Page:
“It is the story of the remarkable effort humans have made to understand the fundamental forces that govern nature, and to strip back the illusion of reality that we experience on human scales to understand the underlying structure beneath it.”

  • It is said that life in the Universe can occur only when certain universal dimensionless physical constants lie within a very narrow range. In what sense, if any, is the universe fine-tuned?  What conclusions should we draw from the existence of fine-tuning?


“The Universe isn’t fine tuned for life.  Life is fine-tuned for the universe.  If the parameters of the universe were different perhaps different life forms might be possible.  Moreover, even quantities like the energy of empty space, which seems to be so small compared to the value it might have, and which, if it were any larger, would not allow galaxies to have formed, could nevertheless have been much smaller and the universe would be more conducive to life.  And a value of zero for this quantity would seem very natural indeed.”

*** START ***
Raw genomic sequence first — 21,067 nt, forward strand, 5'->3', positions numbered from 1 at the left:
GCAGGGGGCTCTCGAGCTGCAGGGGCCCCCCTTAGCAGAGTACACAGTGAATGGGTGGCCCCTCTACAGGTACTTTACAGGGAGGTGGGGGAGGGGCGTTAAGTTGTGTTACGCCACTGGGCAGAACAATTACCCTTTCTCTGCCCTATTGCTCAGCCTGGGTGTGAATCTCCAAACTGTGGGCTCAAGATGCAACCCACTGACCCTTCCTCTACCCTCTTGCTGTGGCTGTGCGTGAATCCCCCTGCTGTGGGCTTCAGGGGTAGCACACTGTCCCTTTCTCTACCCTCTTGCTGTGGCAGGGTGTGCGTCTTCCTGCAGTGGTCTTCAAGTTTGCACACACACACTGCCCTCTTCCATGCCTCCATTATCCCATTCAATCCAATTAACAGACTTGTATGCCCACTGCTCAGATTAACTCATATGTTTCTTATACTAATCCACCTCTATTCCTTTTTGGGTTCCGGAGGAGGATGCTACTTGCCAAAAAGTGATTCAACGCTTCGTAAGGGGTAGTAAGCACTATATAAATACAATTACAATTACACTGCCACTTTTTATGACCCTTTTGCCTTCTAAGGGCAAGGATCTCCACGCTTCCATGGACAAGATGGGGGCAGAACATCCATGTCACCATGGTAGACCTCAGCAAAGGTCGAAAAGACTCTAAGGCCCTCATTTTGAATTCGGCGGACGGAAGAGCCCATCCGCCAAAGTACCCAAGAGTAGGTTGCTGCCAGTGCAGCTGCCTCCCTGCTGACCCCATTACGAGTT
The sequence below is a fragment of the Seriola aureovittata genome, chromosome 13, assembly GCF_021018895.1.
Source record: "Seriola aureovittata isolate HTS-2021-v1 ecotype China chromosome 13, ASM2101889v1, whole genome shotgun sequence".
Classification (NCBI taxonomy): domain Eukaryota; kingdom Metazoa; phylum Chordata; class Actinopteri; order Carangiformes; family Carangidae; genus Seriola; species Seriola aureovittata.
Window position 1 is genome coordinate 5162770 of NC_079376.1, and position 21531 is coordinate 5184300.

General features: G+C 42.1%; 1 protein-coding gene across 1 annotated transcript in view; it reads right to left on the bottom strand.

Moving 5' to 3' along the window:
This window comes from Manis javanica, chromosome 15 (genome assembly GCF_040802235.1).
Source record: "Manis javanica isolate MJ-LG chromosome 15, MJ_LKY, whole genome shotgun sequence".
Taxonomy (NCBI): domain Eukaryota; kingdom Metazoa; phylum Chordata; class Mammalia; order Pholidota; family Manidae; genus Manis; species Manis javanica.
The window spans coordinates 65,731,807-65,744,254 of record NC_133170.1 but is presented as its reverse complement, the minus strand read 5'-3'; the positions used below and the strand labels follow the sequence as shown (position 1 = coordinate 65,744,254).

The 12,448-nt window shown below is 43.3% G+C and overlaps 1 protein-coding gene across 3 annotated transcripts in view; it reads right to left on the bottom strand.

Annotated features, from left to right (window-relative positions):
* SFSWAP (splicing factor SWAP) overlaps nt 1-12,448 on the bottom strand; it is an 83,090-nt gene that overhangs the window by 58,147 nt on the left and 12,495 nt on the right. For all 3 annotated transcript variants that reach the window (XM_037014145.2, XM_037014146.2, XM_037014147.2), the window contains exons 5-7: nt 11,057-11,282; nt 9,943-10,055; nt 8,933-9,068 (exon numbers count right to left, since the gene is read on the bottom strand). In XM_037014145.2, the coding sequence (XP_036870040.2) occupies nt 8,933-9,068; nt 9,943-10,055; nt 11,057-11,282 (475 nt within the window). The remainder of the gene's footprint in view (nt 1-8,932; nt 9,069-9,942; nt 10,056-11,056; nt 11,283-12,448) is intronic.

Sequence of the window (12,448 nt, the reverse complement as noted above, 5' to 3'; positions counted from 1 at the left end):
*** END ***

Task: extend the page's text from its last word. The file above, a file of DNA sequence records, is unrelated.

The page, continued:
• Prof. Krauss, I kindly expect your answer in my personal question arising while going through your another famous book “A Universe from Nothing” which contains an argument, why there is something rather than nothing. How can you explain it to a non-physicist, how the universe can be created out of nothing?

 


“Well, quantum mechanics allows for the spontaneous emission of particles like photons, the particles that make up light, whenever an electron changes its state in an atom.  The photon appears from nothing.  It was not in the atom before it was emitted.  It simply appeared.   Similarly, it turns out that elementary particles can spontaneously appear in empty space, once again due to the properties of quantum mechanics, this time in combination with relativity.  If gravity is a quantum theory, then the variables that gravity describes, space and time, become quantum mechanical in nature, and whole space-times can appear spontaneously.  This means that whole universes can appear that did not exist before.  And it turns out our universe has the properties that one would expect from a universe that spontaneously appeared from nothing in this way.” 

  • Do you agree that “philosophy” is the best way to understand Physics and Nature?


“Natural-Philosophy, what we now call Science is the best, and I believe, the only reliable way to understand how the physical universe operates.”

  • If time (or space) is infinite, everything that can happen has already happened, even down to me typing these words, and there is no change, only cycles of varying lengths. But how could time not be infinite? How can there be no state of being at all?